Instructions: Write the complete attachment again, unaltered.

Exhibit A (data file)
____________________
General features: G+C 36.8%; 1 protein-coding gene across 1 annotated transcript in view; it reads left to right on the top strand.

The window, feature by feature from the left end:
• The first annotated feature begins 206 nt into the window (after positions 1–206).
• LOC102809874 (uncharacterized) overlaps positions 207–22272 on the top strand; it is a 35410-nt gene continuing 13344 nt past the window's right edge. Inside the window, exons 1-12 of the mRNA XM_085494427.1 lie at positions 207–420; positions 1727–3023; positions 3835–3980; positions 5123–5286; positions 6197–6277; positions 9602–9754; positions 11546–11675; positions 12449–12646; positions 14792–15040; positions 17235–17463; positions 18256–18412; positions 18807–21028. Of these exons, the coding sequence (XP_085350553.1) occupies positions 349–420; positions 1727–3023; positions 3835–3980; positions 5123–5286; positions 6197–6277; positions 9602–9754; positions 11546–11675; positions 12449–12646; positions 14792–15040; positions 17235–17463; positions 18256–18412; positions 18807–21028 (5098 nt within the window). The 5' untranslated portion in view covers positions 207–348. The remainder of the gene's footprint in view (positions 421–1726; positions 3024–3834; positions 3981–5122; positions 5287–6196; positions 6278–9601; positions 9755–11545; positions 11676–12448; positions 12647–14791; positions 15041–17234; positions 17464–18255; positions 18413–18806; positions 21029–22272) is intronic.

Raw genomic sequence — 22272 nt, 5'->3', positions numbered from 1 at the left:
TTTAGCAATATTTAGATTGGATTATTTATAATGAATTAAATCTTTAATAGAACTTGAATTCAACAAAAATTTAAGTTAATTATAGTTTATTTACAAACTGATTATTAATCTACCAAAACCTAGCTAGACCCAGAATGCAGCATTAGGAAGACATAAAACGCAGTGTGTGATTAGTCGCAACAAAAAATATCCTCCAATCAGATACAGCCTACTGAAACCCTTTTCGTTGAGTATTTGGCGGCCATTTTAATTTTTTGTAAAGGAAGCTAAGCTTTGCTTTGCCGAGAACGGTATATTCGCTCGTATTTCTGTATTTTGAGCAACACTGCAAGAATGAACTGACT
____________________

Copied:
General features: G+C 36.8%; 1 protein-coding gene across 1 annotated transcript in view; it reads left to right on the top strand.

The window, feature by feature from the left end:
• The first annotated feature begins 206 nt into the window (after positions 1–206).
• LOC102809874 (uncharacterized) overlaps positions 207–22272 on the top strand; it is a 35410-nt gene continuing 13344 nt past the window's right edge. Inside the window, exons 1-12 of the mRNA XM_085494427.1 lie at positions 207–420; positions 1727–3023; positions 3835–3980; positions 5123–5286; positions 6197–6277; positions 9602–9754; positions 11546–11675; positions 12449–12646; positions 14792–15040; positions 17235–17463; positions 18256–18412; positions 18807–21028. Of these exons, the coding sequence (XP_085350553.1) occupies positions 349–420; positions 1727–3023; positions 3835–3980; positions 5123–5286; positions 6197–6277; positions 9602–9754; positions 11546–11675; positions 12449–12646; positions 14792–15040; positions 17235–17463; positions 18256–18412; positions 18807–21028 (5098 nt within the window). The 5' untranslated portion in view covers positions 207–348. The remainder of the gene's footprint in view (positions 421–1726; positions 3024–3834; positions 3981–5122; positions 5287–6196; positions 6278–9601; positions 9755–11545; positions 11676–12448; positions 12647–14791; positions 15041–17234; positions 17464–18255; positions 18413–18806; positions 21029–22272) is intronic.

Raw genomic sequence — 22272 nt, 5'->3', positions numbered from 1 at the left:
TTTAGCAATATTTAGATTGGATTATTTATAATGAATTAAATCTTTAATAGAACTTGAATTCAACAAAAATTTAAGTTAATTATAGTTTATTTACAAACTGATTATTAATCTACCAAAACCTAGCTAGACCCAGAATGCAGCATTAGGAAGACATAAAACGCAGTGTGTGATTAGTCGCAACAAAAAATATCCTCCAATCAGATACAGCCTACTGAAACCCTTTTCGTTGAGTATTTGGCGGCCATTTTAATTTTTTGTAAAGGAAGCTAAGCTTTGCTTTGCCGAGAACGGTATATTCGCTCGTATTTCTGTATTTTGAGCAACACTGCAAGAATGAACTGACT